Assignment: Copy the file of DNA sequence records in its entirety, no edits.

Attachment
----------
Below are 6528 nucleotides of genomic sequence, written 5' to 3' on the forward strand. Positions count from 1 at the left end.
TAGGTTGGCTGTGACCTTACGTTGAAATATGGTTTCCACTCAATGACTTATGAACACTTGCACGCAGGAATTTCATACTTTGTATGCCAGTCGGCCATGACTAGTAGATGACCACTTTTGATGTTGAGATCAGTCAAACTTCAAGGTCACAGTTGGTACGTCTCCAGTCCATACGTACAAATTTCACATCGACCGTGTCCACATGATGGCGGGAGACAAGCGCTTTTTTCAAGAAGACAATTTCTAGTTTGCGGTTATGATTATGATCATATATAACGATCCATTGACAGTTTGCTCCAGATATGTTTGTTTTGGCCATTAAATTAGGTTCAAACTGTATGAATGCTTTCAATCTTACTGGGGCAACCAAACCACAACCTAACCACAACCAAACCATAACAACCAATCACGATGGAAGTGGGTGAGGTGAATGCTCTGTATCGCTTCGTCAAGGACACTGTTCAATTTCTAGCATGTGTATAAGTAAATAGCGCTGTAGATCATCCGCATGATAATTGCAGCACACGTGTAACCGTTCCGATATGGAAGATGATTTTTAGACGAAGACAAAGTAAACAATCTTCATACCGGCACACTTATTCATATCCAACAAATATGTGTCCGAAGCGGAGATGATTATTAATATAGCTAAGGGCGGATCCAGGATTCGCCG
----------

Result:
Below are 6528 nucleotides of genomic sequence, written 5' to 3' on the forward strand. Positions count from 1 at the left end.
TAGGTTGGCTGTGACCTTACGTTGAAATATGGTTTCCACTCAATGACTTATGAACACTTGCACGCAGGAATTTCATACTTTGTATGCCAGTCGGCCATGACTAGTAGATGACCACTTTTGATGTTGAGATCAGTCAAACTTCAAGGTCACAGTTGGTACGTCTCCAGTCCATACGTACAAATTTCACATCGACCGTGTCCACATGATGGCGGGAGACAAGCGCTTTTTTCAAGAAGACAATTTCTAGTTTGCGGTTATGATTATGATCATATATAACGATCCATTGACAGTTTGCTCCAGATATGTTTGTTTTGGCCATTAAATTAGGTTCAAACTGTATGAATGCTTTCAATCTTACTGGGGCAACCAAACCACAACCTAACCACAACCAAACCATAACAACCAATCACGATGGAAGTGGGTGAGGTGAATGCTCTGTATCGCTTCGTCAAGGACACTGTTCAATTTCTAGCATGTGTATAAGTAAATAGCGCTGTAGATCATCCGCATGATAATTGCAGCACACGTGTAACCGTTCCGATATGGAAGATGATTTTTAGACGAAGACAAAGTAAACAATCTTCATACCGGCACACTTATTCATATCCAACAAATATGTGTCCGAAGCGGAGATGATTATTAATATAGCTAAGGGCGGATCCAGGATTCGCCG